Writing prompts and exercises

There’s something about writing prompts that just seems to work. The prompt, if it hits the right nerve in the brain, can set off a whole host of associations and ideas for stories, characters and situations. So, if you keep reading below, you’ll find the start of a new, untitled, story about a thousand words long.

I’ve used a random noun generator website for the prompt for this piece. About a thousand words created out of an unconnected selection of words, pulled together by a story that feels like it could keep on growing. As always, very interested in constructive responses to what you all think. Thank you for reading.

The random nouns were:
1. Color
2. Poppy
3. Rise
4. Voyage

Images below from stockfreeimages.com

Continue reading “Writing prompts and exercises”

Writing prompts and exercises

Flash Fiction Faction: Crocodile River

Wrote most of this on Thursday but didn’t get around to editing it down until today. I think it might be slightly over the 100-1,000 word limit, but see if the extra words are worth it!

Quill Shiv’s entry on her site is here. I’ll be spending this weekend cathcing up on everyone else’s work! The prompt she set is just below, music this time, and I hope I captured some of what it inspired in me.

Other flash fiction entries are on here. Or please click on the link above.

Crocodile River

Elayne’s fingers were sticky as she sucked the last of the blue juice from her skin and threw the drained croom-fruit into the river. Clustered crocodiles watched her from the banks, their cunning eyes impassive at her excitement. She rolled back onto the cushion and savoured the sweet spread of ecstasy already taking hold, the bud of joy building in her stomach, filling her chest and her head, pushing aside all the jagged cares and upsets. Worry was soon a distant memory. She floated. She was a bubble of water filled by sunlight and the universe was suffused with a purplish light, throbbing with hypnotic pulses clustering inside her clammy heat. She stretched her full length in the cushioned punt, her body rising lighter and higher. After an era of drifting she stretched her hand up and saw a face loom above her. It glowed like the sun and had a red arrow in its skull.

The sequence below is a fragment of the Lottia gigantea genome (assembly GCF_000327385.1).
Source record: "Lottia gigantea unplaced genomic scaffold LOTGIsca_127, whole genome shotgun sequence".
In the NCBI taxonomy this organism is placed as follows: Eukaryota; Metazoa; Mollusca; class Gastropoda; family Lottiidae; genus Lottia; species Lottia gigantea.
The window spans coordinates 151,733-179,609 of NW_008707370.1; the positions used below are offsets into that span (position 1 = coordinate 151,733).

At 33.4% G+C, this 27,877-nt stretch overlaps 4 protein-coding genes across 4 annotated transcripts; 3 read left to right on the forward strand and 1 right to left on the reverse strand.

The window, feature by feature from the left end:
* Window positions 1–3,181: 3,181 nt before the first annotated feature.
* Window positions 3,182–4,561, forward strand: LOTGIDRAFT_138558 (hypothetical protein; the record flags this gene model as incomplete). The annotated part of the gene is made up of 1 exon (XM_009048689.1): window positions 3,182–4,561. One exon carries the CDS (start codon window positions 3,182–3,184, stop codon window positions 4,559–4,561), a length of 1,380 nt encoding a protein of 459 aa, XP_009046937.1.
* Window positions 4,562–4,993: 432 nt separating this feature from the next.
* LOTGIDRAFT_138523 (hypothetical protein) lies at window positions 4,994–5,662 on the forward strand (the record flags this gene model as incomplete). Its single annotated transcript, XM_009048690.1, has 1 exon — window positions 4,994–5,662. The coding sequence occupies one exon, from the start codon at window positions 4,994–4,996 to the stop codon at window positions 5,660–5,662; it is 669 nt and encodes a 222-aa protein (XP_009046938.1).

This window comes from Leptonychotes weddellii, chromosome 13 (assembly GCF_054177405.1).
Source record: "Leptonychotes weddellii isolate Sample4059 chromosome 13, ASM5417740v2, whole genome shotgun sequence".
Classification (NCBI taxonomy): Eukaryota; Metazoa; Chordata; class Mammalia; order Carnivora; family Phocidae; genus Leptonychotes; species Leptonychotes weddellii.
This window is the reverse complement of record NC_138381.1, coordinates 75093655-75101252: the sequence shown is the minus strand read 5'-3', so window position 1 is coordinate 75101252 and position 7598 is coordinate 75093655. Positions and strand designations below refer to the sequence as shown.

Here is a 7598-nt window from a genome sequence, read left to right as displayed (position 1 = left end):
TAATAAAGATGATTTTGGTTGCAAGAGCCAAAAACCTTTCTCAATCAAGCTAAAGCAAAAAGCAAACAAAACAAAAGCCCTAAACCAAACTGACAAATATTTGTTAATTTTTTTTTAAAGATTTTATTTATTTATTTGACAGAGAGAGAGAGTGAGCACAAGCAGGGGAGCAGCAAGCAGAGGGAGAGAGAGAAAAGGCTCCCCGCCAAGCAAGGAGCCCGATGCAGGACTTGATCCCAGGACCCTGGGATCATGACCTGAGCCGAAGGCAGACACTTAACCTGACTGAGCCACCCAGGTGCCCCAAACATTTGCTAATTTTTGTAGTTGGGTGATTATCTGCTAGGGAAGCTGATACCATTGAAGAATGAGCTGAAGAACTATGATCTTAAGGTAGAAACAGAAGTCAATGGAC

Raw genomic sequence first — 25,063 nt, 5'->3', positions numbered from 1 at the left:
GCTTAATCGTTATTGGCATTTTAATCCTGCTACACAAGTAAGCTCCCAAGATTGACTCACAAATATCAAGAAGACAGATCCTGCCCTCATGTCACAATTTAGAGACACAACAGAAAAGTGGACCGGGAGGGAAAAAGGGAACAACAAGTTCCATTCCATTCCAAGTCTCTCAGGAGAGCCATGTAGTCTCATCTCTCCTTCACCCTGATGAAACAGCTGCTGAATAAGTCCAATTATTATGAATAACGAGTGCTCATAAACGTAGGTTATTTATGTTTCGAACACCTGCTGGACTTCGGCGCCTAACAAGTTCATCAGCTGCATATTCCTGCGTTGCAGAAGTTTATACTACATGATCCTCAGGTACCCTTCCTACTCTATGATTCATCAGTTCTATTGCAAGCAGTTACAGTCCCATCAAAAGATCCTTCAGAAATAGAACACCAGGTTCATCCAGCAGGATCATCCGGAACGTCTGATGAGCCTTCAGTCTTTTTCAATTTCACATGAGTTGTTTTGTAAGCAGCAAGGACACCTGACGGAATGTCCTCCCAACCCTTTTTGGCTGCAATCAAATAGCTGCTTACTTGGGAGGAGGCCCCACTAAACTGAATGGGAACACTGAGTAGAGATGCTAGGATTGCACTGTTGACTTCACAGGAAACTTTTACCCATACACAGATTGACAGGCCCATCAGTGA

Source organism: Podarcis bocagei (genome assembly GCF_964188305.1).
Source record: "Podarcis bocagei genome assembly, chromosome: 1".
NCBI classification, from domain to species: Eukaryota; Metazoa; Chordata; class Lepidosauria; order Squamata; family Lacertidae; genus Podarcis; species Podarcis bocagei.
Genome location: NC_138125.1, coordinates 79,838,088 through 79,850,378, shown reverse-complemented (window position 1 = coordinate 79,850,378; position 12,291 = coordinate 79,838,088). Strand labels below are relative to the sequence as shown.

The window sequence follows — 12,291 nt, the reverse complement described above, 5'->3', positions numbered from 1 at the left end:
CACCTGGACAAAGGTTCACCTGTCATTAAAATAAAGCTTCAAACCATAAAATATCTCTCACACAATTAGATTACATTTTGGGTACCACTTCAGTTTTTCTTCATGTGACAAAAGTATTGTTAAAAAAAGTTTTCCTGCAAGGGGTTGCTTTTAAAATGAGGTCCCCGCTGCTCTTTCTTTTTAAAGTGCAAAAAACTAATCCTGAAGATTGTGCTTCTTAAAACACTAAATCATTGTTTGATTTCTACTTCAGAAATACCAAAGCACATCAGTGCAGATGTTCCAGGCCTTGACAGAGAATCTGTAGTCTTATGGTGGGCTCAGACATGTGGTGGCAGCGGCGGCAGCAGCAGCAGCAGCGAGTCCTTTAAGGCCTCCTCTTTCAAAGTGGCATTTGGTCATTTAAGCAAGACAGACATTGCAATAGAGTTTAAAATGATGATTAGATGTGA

For a moment she thought it was God, and began laughing, until he struck her sharply around the face. The shock didn’t clear her head, but the buzz became jagged, her eyes filled with tears. No gods here.

“Hamble’s girl?” Elayne was pulled to her feet. She groaned, he shook her. “Elayne?”

She could only manage a gracious smile in response, because her tongue was currently speaking to the crocodiles, who were telling her their secrets in return. She laughed a little. Another slap to her cheek. Distantly, she pushed the man away, wobbling on the shallow boat.

“She’s out of it..she’s a dribble-head.” The big man shook her. Elayne heard muffled speech from far away. The big man said, “You know her?” There was someone behind him.

“Yeah, that’s Elayne. She was Hamble’s girl. Her dad’s the mayor, remember? She used to hide at the back of the house during Summervast parties. She’s grown up now, though. Hamble had a picture of her.” The voice was older and briefly she saw shards of blood rise upward in the purpling sky. Colour bloomed around the name.